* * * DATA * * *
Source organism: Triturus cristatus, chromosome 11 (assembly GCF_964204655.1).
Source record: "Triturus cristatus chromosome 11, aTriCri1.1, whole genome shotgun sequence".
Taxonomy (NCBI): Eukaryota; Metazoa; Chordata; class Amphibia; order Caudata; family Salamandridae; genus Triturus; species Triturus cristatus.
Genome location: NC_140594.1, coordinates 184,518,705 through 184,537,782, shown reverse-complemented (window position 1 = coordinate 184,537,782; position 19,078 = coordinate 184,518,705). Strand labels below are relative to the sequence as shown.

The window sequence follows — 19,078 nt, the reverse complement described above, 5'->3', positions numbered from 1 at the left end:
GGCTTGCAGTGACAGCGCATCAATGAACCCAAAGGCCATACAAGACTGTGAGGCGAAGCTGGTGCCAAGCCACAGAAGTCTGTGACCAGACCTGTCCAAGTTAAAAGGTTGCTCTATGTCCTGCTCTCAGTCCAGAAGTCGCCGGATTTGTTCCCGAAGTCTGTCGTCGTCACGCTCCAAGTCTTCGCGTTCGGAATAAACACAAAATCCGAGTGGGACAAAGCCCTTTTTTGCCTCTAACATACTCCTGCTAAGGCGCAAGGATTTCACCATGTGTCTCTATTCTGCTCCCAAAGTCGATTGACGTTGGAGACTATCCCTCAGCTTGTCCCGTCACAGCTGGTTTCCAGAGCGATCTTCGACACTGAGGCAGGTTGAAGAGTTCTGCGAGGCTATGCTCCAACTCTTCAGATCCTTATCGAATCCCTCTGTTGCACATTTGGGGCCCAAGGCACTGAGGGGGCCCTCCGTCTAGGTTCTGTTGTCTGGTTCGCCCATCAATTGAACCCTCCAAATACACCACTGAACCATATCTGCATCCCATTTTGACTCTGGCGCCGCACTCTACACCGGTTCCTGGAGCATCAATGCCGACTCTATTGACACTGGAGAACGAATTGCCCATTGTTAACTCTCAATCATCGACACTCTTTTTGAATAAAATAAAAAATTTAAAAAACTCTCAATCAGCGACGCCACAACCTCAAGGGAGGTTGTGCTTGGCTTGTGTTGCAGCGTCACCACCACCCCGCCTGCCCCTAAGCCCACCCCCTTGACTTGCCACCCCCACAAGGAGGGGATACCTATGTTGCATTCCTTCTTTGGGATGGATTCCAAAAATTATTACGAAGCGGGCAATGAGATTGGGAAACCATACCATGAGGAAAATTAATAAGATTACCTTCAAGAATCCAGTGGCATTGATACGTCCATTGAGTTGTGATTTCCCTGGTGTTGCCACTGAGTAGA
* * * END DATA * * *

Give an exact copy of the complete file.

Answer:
Source organism: Triturus cristatus, chromosome 11 (assembly GCF_964204655.1).
Source record: "Triturus cristatus chromosome 11, aTriCri1.1, whole genome shotgun sequence".
Taxonomy (NCBI): Eukaryota; Metazoa; Chordata; class Amphibia; order Caudata; family Salamandridae; genus Triturus; species Triturus cristatus.
Genome location: NC_140594.1, coordinates 184,518,705 through 184,537,782, shown reverse-complemented (window position 1 = coordinate 184,537,782; position 19,078 = coordinate 184,518,705). Strand labels below are relative to the sequence as shown.

The window sequence follows — 19,078 nt, the reverse complement described above, 5'->3', positions numbered from 1 at the left end:
GGCTTGCAGTGACAGCGCATCAATGAACCCAAAGGCCATACAAGACTGTGAGGCGAAGCTGGTGCCAAGCCACAGAAGTCTGTGACCAGACCTGTCCAAGTTAAAAGGTTGCTCTATGTCCTGCTCTCAGTCCAGAAGTCGCCGGATTTGTTCCCGAAGTCTGTCGTCGTCACGCTCCAAGTCTTCGCGTTCGGAATAAACACAAAATCCGAGTGGGACAAAGCCCTTTTTTGCCTCTAACATACTCCTGCTAAGGCGCAAGGATTTCACCATGTGTCTCTATTCTGCTCCCAAAGTCGATTGACGTTGGAGACTATCCCTCAGCTTGTCCCGTCACAGCTGGTTTCCAGAGCGATCTTCGACACTGAGGCAGGTTGAAGAGTTCTGCGAGGCTATGCTCCAACTCTTCAGATCCTTATCGAATCCCTCTGTTGCACATTTGGGGCCCAAGGCACTGAGGGGGCCCTCCGTCTAGGTTCTGTTGTCTGGTTCGCCCATCAATTGAACCCTCCAAATACACCACTGAACCATATCTGCATCCCATTTTGACTCTGGCGCCGCACTCTACACCGGTTCCTGGAGCATCAATGCCGACTCTATTGACACTGGAGAACGAATTGCCCATTGTTAACTCTCAATCATCGACACTCTTTTTGAATAAAATAAAAAATTTAAAAAACTCTCAATCAGCGACGCCACAACCTCAAGGGAGGTTGTGCTTGGCTTGTGTTGCAGCGTCACCACCACCCCGCCTGCCCCTAAGCCCACCCCCTTGACTTGCCACCCCCACAAGGAGGGGATACCTATGTTGCATTCCTTCTTTGGGATGGATTCCAAAAATTATTACGAAGCGGGCAATGAGATTGGGAAACCATACCATGAGGAAAATTAATAAGATTACCTTCAAGAATCCAGTGGCATTGATACGTCCATTGAGTTGTGATTTCCCTGGTGTTGCCACTGAGTAGA